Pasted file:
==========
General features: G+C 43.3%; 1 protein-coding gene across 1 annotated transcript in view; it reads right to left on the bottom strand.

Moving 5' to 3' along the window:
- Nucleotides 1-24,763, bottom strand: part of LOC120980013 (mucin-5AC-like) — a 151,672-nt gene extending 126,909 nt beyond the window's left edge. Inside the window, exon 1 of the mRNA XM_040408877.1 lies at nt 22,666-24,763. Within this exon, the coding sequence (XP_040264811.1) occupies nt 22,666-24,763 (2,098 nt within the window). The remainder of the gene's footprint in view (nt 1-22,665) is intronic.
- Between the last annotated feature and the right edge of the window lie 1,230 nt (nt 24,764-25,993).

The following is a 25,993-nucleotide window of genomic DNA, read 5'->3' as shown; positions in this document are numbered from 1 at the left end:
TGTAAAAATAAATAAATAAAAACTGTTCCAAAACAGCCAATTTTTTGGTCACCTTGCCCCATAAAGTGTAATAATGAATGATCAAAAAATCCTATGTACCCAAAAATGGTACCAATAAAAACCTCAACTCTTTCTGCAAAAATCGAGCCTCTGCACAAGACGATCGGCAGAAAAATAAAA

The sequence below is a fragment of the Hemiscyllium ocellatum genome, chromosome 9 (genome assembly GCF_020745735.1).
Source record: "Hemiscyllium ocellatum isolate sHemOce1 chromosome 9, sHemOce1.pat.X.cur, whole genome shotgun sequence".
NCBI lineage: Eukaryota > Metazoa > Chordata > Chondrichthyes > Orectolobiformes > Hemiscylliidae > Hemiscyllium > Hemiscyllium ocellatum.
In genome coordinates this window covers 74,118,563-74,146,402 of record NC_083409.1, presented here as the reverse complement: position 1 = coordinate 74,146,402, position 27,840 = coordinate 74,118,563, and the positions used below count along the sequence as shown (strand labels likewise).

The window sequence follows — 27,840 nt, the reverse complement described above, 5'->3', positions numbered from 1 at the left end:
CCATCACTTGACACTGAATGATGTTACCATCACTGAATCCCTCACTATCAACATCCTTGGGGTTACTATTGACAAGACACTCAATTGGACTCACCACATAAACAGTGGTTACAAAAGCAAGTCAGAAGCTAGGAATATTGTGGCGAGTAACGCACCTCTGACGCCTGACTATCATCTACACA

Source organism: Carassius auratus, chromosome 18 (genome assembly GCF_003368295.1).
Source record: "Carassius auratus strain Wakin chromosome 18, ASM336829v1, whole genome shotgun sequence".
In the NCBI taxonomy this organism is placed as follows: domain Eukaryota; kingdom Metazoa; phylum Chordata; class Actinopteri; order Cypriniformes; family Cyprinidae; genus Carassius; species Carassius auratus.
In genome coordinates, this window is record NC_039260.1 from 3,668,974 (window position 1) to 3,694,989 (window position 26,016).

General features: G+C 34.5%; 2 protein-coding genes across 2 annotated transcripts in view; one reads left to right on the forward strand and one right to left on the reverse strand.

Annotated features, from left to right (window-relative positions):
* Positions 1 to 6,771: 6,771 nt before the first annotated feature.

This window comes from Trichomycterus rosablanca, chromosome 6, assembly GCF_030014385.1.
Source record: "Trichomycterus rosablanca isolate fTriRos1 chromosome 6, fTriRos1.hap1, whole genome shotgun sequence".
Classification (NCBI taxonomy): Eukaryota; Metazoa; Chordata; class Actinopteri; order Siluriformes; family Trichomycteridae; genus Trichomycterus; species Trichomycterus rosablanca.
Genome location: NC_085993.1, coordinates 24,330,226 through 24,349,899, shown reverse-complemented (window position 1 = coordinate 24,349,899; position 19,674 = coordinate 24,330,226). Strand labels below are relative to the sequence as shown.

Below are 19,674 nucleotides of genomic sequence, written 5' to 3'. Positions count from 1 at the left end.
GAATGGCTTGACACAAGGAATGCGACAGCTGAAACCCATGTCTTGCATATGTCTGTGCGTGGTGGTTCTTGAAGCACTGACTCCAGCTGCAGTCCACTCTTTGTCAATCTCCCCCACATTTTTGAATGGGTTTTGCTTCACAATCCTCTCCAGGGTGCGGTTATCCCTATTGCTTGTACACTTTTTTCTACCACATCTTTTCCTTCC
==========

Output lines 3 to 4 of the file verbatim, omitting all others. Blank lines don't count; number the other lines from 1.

- Nucleotides 1-24,763, bottom strand: part of LOC120980013 (mucin-5AC-like) — a 151,672-nt gene extending 126,909 nt beyond the window's left edge. Inside the window, exon 1 of the mRNA XM_040408877.1 lies at nt 22,666-24,763. Within this exon, the coding sequence (XP_040264811.1) occupies nt 22,666-24,763 (2,098 nt within the window). The remainder of the gene's footprint in view (nt 1-22,665) is intronic.
- Between the last annotated feature and the right edge of the window lie 1,230 nt (nt 24,764-25,993).